94 years ago, liar H.K. McCann launched his NYC ad agency with the slogan "Truth Well Told." That was a big fat lie. Advertising copywriter Copyranter brings you instances of advertising lies and the lying liars who sell them.
UK ad conglomerate Abbott Mead Vickers/BBDO has produced one of the coolest PSAs you'll ever see. They got a former Navy SEAL to shoot eggs and apples and stuff and filmed it at 10,000 frames per second. Will the commercial help stop gun violence? Probably not. But it really sexes up the agency's TV reel. After the jump, watch stuff go ka-BLAMMO!
The commercial, tagged "Stop The Bullets. Kill The Gun," is part of London hip hop station Choice FM's "Peace On The Streets" campaign.
That water bottle explosion was wicked sweet, huh? Watching the video took me back to my grandparents' dilapidated Appalachian Trail cabin, shooting coffee cans and jugs of water from the back porch with a .22 semi-automatic rifle, the cans flipping in the air almost before you heard the report. Damn that was fun.
Anyway, back to the issue of whether or not the spot works as a deterrent against gun shooting. Jeff Beer of AdAge site Creativity thinks it's "effective," but he doesn't say why or for what. Gun possession is already illegal in England and first time offenders face a minimum of five years in prison. So who, exactly, is the spot supposed to be targeting? The criminal gun-runners/sellers? Teen gangsters? If I was a teen gangster, after seeing this fetishizing of gunplay, I'd grab my piece and head to a deserted area and start blasting away at watermelons. In fact, the first 50 seconds of this video would make a perfect opening for an NRA PowerPoint recruitment presentation.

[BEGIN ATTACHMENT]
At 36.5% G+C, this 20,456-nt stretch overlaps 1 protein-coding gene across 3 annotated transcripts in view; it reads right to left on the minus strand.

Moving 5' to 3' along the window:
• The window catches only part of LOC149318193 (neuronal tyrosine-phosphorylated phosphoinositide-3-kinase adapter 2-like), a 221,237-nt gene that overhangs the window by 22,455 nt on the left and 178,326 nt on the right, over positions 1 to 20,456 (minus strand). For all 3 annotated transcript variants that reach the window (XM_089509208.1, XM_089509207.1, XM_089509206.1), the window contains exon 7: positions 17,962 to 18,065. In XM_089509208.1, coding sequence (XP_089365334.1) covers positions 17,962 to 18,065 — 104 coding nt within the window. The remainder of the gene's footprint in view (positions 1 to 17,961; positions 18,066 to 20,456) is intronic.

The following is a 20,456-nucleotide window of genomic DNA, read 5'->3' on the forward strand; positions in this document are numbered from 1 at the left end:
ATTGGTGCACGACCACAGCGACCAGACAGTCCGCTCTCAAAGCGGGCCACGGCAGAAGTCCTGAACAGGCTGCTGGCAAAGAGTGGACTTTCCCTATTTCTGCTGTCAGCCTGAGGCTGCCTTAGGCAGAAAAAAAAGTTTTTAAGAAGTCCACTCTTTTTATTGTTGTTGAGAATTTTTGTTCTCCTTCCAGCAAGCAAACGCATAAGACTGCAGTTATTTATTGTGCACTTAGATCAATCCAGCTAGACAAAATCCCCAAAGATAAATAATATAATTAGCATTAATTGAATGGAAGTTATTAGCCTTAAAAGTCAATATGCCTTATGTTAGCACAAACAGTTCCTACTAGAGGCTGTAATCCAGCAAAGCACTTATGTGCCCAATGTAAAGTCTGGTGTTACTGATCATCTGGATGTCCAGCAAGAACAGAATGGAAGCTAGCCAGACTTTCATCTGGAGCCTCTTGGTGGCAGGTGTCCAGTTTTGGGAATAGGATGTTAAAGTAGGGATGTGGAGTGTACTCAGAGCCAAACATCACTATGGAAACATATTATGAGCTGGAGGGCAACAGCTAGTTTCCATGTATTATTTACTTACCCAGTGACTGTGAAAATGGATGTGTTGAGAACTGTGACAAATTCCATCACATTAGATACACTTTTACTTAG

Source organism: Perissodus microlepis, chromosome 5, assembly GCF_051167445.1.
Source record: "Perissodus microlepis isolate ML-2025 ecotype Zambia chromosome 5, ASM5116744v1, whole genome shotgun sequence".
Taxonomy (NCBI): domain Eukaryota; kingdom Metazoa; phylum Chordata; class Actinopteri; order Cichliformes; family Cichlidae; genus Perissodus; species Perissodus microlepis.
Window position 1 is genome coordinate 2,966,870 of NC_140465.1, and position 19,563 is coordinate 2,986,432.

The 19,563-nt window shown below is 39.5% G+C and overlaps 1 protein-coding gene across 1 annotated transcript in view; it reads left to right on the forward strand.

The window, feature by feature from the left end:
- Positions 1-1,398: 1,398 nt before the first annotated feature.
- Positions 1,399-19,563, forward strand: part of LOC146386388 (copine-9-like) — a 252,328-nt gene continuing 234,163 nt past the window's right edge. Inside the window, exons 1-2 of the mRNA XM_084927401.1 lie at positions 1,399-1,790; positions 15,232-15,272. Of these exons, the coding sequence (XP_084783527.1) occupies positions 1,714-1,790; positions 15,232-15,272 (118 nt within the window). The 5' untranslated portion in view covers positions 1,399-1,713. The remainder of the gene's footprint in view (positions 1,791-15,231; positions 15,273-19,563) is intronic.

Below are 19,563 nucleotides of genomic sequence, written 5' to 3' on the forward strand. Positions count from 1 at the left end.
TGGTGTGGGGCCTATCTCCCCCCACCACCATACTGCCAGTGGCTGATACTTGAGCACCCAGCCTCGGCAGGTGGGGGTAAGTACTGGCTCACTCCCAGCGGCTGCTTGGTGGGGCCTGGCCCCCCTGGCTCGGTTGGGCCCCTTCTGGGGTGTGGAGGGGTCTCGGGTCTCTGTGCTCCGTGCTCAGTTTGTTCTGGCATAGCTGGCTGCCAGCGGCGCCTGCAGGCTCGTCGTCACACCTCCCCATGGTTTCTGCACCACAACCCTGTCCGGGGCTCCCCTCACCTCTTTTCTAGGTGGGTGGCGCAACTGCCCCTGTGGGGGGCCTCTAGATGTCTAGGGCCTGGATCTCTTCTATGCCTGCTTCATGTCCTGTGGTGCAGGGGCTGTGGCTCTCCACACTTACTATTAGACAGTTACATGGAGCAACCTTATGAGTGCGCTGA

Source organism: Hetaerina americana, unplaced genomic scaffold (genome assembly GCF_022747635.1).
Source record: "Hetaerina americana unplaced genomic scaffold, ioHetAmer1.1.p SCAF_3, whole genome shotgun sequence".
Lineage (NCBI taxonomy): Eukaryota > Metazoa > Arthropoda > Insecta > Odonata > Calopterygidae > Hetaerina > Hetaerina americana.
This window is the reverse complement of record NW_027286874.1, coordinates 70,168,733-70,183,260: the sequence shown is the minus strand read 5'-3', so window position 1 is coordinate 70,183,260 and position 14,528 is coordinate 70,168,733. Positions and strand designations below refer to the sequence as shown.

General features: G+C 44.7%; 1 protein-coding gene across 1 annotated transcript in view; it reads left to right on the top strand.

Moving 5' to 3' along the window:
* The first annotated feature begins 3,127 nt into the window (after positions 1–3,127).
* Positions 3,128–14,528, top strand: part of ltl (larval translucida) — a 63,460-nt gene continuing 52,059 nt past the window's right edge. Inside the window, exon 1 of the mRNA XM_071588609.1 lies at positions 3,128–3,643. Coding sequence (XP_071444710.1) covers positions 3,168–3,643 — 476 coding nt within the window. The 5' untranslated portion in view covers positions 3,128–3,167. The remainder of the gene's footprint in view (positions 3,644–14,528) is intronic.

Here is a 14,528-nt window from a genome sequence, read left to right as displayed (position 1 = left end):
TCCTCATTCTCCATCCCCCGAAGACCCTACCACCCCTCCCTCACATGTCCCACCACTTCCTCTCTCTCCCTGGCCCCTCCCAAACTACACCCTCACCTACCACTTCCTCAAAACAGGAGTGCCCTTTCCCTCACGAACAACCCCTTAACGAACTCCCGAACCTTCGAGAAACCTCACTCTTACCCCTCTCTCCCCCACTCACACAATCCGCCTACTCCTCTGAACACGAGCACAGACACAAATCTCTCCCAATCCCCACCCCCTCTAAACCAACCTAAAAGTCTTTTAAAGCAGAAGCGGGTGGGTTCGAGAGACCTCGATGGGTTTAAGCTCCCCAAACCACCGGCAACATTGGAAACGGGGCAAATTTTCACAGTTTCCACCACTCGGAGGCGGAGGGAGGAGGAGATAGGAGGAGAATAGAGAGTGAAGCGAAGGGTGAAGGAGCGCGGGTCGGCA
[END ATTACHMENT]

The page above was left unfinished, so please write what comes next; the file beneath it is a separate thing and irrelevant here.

The release of this commercial coincides with the shooting death of eleven-year-old Rhys Jones last Thursday, the latest in a string of inner city gun crimes in the UK. Maybe, as a result, British TV stations will pick up and run the spot for free and air the fuck out of it. Maybe, that'll do something.
But really? This beautiful piece of film was shot so that a couple creative directors and associate creative directors, and a bunch of copywriters and art directors who had nothing to do with its creation could all put it on their reels. Heck, after writing this piece, I think I'll put it on my reel.